It is within this context that I was rather surprised to see the recent announcements purporting to describe the way the UK cyber force operates. Set up in 2020, the UK’s National Cyber Force (NCF) is a joint effort between GCHQ and the Ministry of Defence and is responsible “for operating in and through cyberspace to counter threats, disrupting and contesting those who would do harm to the UK and its allies, to keep the country safe, and to protect and promote the UK’s interests at home and abroad”. In a document titled “NCF: Responsible Cyber Power in Practice”, it is now revealed - to a degree - how it does this.
The report is fascinating as it provides background on the NCF and the context in which it operates. Much of the report describes in outline the fundamental operational principles by which it works and sets out a basis for what it believes is a responsible approach to cyber warfare consistent with the UK’s values as a cyber power.
What’s interesting is that it is not a technical manual full of techno-babble on how to use digital technologies to collect and analyze data. Rather, the NCF describes its approach as based on a “doctrine of cognitive effect”. Essentially, in rather Le Carre style, it sees its role as sowing distrust, decreasing morale, and hindering operations of adversaries. It does this through the development and use of cyber capabilities to carry out operations including disrupting an adversary’s ability to make use of cyberspace and digital technology, influencing adversaries away from doing harm, and exposing hostile activity and wrongdoing.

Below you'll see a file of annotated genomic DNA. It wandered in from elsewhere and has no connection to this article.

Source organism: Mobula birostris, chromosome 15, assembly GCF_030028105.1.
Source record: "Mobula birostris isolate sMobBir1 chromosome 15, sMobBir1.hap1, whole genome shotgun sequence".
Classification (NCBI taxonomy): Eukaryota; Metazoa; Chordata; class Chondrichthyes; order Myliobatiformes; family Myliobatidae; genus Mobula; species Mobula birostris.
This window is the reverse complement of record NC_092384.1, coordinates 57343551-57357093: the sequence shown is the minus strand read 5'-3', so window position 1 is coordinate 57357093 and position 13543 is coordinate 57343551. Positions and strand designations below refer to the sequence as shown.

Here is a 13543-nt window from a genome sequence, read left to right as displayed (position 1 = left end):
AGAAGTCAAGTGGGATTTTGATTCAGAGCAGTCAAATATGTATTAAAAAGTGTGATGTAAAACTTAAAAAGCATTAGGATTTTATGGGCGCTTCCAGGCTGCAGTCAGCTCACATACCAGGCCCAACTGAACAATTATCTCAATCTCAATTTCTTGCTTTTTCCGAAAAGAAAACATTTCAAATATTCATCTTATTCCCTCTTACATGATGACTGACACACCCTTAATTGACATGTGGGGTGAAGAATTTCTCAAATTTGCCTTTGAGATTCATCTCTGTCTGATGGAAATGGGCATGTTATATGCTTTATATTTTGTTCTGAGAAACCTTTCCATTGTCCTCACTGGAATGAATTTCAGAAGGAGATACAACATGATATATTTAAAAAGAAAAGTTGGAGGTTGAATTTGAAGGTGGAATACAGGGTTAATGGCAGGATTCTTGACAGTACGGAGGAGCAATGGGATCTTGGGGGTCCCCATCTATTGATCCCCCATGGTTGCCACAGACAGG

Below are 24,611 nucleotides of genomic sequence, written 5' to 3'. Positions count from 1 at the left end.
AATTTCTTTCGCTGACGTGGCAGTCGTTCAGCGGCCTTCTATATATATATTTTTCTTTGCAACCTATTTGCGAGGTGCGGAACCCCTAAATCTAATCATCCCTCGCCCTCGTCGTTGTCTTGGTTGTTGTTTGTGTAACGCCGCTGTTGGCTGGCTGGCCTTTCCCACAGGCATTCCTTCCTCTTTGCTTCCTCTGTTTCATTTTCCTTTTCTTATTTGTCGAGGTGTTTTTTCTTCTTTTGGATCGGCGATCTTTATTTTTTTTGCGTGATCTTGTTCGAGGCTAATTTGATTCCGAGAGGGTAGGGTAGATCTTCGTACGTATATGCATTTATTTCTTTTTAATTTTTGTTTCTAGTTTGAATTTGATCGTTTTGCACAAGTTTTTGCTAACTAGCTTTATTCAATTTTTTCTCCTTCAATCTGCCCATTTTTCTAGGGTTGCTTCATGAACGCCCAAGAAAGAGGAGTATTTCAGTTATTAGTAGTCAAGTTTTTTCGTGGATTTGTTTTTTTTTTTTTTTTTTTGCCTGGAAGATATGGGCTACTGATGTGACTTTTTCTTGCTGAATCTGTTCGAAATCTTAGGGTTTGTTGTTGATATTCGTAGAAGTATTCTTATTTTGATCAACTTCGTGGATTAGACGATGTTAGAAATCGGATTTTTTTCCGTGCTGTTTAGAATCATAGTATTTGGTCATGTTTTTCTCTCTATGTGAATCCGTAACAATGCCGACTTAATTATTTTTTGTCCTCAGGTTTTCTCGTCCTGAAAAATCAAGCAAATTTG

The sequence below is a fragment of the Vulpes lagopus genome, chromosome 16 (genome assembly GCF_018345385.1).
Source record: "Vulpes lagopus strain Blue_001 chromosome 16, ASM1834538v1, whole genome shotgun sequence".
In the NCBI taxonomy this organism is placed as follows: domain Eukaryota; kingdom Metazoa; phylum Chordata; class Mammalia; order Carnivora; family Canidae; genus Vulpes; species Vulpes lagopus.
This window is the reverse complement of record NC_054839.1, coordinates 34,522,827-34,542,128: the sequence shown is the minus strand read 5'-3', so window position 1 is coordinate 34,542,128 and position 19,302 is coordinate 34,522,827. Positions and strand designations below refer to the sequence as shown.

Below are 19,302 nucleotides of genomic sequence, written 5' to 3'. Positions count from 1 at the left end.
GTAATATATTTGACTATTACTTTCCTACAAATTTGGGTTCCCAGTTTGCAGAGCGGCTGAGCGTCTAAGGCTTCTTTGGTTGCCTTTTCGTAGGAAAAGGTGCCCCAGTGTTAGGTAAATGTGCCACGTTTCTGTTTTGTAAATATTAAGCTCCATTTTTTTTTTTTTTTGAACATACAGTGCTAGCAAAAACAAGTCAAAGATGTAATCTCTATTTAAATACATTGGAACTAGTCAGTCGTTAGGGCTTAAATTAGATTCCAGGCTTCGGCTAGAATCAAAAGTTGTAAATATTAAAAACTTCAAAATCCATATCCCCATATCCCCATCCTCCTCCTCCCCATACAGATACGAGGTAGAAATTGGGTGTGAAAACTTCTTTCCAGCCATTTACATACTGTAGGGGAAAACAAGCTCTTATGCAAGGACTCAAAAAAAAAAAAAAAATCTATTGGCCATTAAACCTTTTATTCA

The NCF’s role was further revealed in a rare interview with the NCF’s commander, James Babbage (I wonder if that’s his real name!). In an interview in The Economist, under the title of “Cyber warfare is all in the mind”, he described the NCF’s role succinctly as ”disrupt, deny, degrade” the enemy. He views the role of NCF in this ambiguous digital age to be a form of psychological warfare. Rather than a “big red button” to launch an attack, he sees its work as staying in the shadows to induce distrust and paranoia in the enemy so that they feel they cannot rely on information they receive, or are distracted by focusing much needed digital skills on protection and disambiguation tasks.
Our Spies are Better than Your Spies